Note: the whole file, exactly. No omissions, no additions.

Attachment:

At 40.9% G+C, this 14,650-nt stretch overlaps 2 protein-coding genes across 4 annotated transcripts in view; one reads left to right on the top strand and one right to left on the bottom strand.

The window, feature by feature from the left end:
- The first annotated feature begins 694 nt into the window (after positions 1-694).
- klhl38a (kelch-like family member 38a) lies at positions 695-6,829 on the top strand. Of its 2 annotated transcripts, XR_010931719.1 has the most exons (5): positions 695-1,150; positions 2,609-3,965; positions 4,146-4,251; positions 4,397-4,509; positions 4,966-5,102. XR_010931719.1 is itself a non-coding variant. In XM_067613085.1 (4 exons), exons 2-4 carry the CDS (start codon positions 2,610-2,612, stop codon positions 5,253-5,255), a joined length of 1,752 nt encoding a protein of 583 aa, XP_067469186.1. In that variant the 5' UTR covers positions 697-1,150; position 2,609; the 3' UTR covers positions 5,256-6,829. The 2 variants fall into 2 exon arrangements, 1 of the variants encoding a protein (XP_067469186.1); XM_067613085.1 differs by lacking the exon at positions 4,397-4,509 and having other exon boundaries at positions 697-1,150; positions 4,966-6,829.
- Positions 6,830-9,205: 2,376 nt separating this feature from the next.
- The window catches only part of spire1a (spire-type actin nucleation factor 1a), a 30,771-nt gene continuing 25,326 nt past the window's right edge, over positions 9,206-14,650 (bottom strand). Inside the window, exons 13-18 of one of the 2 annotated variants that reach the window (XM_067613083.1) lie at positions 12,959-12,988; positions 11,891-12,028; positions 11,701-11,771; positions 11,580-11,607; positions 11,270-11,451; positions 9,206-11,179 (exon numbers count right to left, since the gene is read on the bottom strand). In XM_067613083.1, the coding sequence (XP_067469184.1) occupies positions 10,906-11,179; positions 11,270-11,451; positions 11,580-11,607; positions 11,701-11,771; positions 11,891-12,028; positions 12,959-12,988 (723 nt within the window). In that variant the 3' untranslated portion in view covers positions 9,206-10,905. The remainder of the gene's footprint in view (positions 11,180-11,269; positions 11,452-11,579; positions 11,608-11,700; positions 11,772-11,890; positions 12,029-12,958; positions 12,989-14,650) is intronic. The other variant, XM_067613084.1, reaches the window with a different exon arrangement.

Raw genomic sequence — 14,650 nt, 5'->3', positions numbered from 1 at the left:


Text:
At 40.9% G+C, this 14,650-nt stretch overlaps 2 protein-coding genes across 4 annotated transcripts in view; one reads left to right on the top strand and one right to left on the bottom strand.

The window, feature by feature from the left end:
- The first annotated feature begins 694 nt into the window (after positions 1-694).
- klhl38a (kelch-like family member 38a) lies at positions 695-6,829 on the top strand. Of its 2 annotated transcripts, XR_010931719.1 has the most exons (5): positions 695-1,150; positions 2,609-3,965; positions 4,146-4,251; positions 4,397-4,509; positions 4,966-5,102. XR_010931719.1 is itself a non-coding variant. In XM_067613085.1 (4 exons), exons 2-4 carry the CDS (start codon positions 2,610-2,612, stop codon positions 5,253-5,255), a joined length of 1,752 nt encoding a protein of 583 aa, XP_067469186.1. In that variant the 5' UTR covers positions 697-1,150; position 2,609; the 3' UTR covers positions 5,256-6,829. The 2 variants fall into 2 exon arrangements, 1 of the variants encoding a protein (XP_067469186.1); XM_067613085.1 differs by lacking the exon at positions 4,397-4,509 and having other exon boundaries at positions 697-1,150; positions 4,966-6,829.
- Positions 6,830-9,205: 2,376 nt separating this feature from the next.
- The window catches only part of spire1a (spire-type actin nucleation factor 1a), a 30,771-nt gene continuing 25,326 nt past the window's right edge, over positions 9,206-14,650 (bottom strand). Inside the window, exons 13-18 of one of the 2 annotated variants that reach the window (XM_067613083.1) lie at positions 12,959-12,988; positions 11,891-12,028; positions 11,701-11,771; positions 11,580-11,607; positions 11,270-11,451; positions 9,206-11,179 (exon numbers count right to left, since the gene is read on the bottom strand). In XM_067613083.1, the coding sequence (XP_067469184.1) occupies positions 10,906-11,179; positions 11,270-11,451; positions 11,580-11,607; positions 11,701-11,771; positions 11,891-12,028; positions 12,959-12,988 (723 nt within the window). In that variant the 3' untranslated portion in view covers positions 9,206-10,905. The remainder of the gene's footprint in view (positions 11,180-11,269; positions 11,452-11,579; positions 11,608-11,700; positions 11,772-11,890; positions 12,029-12,958; positions 12,989-14,650) is intronic. The other variant, XM_067613084.1, reaches the window with a different exon arrangement.

Raw genomic sequence — 14,650 nt, 5'->3', positions numbered from 1 at the left: